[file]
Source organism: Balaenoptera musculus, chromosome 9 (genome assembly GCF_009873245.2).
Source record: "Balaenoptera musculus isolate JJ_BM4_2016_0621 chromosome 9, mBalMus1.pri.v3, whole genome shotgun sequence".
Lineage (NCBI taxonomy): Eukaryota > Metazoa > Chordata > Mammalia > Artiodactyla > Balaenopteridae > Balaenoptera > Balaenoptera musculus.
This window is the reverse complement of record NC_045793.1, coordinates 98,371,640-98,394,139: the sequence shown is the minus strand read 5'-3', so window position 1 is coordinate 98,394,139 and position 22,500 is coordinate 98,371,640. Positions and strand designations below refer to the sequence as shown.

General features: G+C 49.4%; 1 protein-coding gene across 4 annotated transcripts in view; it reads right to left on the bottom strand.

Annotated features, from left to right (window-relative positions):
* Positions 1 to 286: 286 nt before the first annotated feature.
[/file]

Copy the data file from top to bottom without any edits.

Source organism: Balaenoptera musculus, chromosome 9 (genome assembly GCF_009873245.2).
Source record: "Balaenoptera musculus isolate JJ_BM4_2016_0621 chromosome 9, mBalMus1.pri.v3, whole genome shotgun sequence".
Lineage (NCBI taxonomy): Eukaryota > Metazoa > Chordata > Mammalia > Artiodactyla > Balaenopteridae > Balaenoptera > Balaenoptera musculus.
This window is the reverse complement of record NC_045793.1, coordinates 98,371,640-98,394,139: the sequence shown is the minus strand read 5'-3', so window position 1 is coordinate 98,394,139 and position 22,500 is coordinate 98,371,640. Positions and strand designations below refer to the sequence as shown.

General features: G+C 49.4%; 1 protein-coding gene across 4 annotated transcripts in view; it reads right to left on the bottom strand.

Annotated features, from left to right (window-relative positions):
* Positions 1 to 286: 286 nt before the first annotated feature.